Africa: the birthplace of mathematics

Maths is helpful, beautiful and necessary to everyone in the world. And maths was first used in Africa! Businesses, governments, schools- everyone uses maths all the time. Everyone learns to count to 5 early in their childhood. But where did these numbers come from?


The oldest ruler ever found was in the mountains of Swaziland. This is called the ‘Lembombo bone.’ It is just like rulers today. The bone has marks in it at regular places. This meant Ancient Africans could measure other pieces of material. It is made from a baboon bone as baboons have always been special animals to Ancient Africans.


The next bone found was the ‘Ishango bone’ in the Congo area. This was more advanced than the ‘Lembombo bone.’ It had markings on it for prime numbers. The first 3 prime numbers are 2,5 and 7. Prime numbers are numbers that can only be divided by 1 and themselves. So, 4 is not a prime number as it can be divided by 1,2 and 4. 6 is not a prime number as it can be divided by 1,2,3 and 6. This was advanced maths and Africans were the first to discover it. This discovery spread around the world later and changed maths forever.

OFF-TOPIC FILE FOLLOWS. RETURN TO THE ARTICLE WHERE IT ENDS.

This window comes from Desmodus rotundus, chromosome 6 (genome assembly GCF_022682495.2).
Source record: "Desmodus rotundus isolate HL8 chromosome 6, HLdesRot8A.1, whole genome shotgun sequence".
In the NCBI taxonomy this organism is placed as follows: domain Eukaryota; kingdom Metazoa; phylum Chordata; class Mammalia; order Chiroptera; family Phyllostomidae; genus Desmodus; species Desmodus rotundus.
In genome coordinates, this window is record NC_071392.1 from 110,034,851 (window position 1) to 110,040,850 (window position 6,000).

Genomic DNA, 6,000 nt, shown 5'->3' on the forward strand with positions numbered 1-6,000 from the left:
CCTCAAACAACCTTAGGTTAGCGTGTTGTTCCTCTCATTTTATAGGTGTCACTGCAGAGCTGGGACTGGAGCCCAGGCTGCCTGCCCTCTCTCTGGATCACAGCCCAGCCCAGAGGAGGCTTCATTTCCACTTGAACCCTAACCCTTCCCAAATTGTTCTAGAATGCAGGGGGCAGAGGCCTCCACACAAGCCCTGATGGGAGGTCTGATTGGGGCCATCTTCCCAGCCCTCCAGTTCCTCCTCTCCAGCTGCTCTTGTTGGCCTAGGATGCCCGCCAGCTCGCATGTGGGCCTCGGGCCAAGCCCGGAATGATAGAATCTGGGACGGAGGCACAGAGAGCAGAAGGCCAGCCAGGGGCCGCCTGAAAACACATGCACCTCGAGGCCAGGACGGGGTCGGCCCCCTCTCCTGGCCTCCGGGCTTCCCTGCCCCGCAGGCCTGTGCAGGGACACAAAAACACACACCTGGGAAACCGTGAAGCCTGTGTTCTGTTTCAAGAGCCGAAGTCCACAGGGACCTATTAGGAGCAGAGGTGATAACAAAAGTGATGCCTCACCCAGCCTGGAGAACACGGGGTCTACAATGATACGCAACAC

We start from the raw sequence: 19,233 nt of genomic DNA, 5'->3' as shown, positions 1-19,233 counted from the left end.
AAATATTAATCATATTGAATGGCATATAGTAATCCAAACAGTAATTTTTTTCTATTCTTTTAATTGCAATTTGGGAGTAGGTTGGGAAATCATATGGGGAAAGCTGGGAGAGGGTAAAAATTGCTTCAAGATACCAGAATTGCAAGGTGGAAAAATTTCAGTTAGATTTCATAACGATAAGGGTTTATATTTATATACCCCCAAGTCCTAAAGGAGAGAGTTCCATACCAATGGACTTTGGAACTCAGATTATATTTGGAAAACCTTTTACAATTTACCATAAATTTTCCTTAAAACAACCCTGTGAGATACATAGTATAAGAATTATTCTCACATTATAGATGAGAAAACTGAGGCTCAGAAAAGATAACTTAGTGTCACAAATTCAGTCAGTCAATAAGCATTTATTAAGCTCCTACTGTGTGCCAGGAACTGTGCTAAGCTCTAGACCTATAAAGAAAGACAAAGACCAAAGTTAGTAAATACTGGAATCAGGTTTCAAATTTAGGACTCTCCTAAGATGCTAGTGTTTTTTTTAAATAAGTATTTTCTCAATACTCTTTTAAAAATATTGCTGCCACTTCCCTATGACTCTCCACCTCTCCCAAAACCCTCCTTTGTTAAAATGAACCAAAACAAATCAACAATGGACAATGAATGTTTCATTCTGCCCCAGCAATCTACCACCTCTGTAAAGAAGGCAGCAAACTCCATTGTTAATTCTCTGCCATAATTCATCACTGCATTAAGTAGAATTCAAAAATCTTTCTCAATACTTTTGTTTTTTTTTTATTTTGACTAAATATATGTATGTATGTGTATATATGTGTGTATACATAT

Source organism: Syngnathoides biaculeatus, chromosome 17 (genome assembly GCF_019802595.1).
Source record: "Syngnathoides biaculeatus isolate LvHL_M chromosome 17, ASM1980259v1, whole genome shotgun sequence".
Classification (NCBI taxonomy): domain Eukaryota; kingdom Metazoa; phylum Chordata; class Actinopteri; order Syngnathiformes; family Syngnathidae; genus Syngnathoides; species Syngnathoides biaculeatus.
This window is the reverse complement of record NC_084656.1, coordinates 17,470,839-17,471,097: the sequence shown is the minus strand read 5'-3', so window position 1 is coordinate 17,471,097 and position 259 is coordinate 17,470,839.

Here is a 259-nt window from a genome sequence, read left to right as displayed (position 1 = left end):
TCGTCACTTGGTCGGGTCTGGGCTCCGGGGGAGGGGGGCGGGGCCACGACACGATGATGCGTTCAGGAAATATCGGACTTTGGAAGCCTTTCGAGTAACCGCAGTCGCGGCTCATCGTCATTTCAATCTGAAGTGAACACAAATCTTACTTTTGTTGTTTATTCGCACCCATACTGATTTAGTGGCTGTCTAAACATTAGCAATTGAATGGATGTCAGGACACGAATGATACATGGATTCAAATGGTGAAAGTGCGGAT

Many people around the world play board games with their family and friends. The first board game was designed and played around 2500 years ago in Africa. The ‘Mancala’ game first came from Yeha in Ethiopia. The game is played with stones and a wooden board with 2 rows with 6 holes in each row. There are 2 big holes at each end of the board. Each player must catch more stones than the other player. When it was first used, the board would have been carved clay or mud. Playing mancala develops your ‘strategy’ thinking. This is when you have to think ahead about the consequences of your actions. This strategic way of thinking is an important math skill.


Some people think that maths is a strange and useless subject. They also think that Maths come from outside Africa. However, this is the opposite of what is true. Maths was first used by the first humans in Africa and it influenced maths all over the world. We use maths without realising it. We count the number of bananas we are buying. We tell the time. We draw shapes. This is all maths and without it, the world would be a different place. Africa is responsible for the evolution of maths and its importance.


Everyone is capable of doing maths. Maths is often seen as not useful in the real world. However maths is important for scientists. And every county needs Scientists to develop technologies and help the country grow. The African Institute for Mathematical Sciences is trying to change these attitudes towards maths education. Many great Scientists have come from Africa such as Philip Emeagwali. Africa is the birthplace of maths. It has the potential to produce many more Scientists that can help change the world.



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